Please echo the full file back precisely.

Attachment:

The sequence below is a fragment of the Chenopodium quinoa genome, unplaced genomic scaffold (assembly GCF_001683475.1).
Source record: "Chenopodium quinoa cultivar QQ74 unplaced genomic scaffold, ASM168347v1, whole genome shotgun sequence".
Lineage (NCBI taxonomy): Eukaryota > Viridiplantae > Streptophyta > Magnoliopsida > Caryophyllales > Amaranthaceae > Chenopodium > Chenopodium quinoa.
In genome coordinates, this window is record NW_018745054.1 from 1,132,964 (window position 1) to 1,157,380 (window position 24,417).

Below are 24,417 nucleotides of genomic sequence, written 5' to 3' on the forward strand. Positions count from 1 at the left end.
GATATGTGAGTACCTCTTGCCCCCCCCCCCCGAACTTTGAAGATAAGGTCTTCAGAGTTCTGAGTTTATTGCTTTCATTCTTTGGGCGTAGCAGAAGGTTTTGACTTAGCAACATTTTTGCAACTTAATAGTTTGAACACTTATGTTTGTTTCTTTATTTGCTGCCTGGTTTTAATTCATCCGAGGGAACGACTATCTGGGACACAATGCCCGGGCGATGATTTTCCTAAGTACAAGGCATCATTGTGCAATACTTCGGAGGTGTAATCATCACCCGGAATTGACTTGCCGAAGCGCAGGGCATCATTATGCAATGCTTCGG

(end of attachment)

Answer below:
The sequence below is a fragment of the Chenopodium quinoa genome, unplaced genomic scaffold (assembly GCF_001683475.1).
Source record: "Chenopodium quinoa cultivar QQ74 unplaced genomic scaffold, ASM168347v1, whole genome shotgun sequence".
Lineage (NCBI taxonomy): Eukaryota > Viridiplantae > Streptophyta > Magnoliopsida > Caryophyllales > Amaranthaceae > Chenopodium > Chenopodium quinoa.
In genome coordinates, this window is record NW_018745054.1 from 1,132,964 (window position 1) to 1,157,380 (window position 24,417).

Below are 24,417 nucleotides of genomic sequence, written 5' to 3' on the forward strand. Positions count from 1 at the left end.
GATATGTGAGTACCTCTTGCCCCCCCCCCCCGAACTTTGAAGATAAGGTCTTCAGAGTTCTGAGTTTATTGCTTTCATTCTTTGGGCGTAGCAGAAGGTTTTGACTTAGCAACATTTTTGCAACTTAATAGTTTGAACACTTATGTTTGTTTCTTTATTTGCTGCCTGGTTTTAATTCATCCGAGGGAACGACTATCTGGGACACAATGCCCGGGCGATGATTTTCCTAAGTACAAGGCATCATTGTGCAATACTTCGGAGGTGTAATCATCACCCGGAATTGACTTGCCGAAGCGCAGGGCATCATTATGCAATGCTTCGG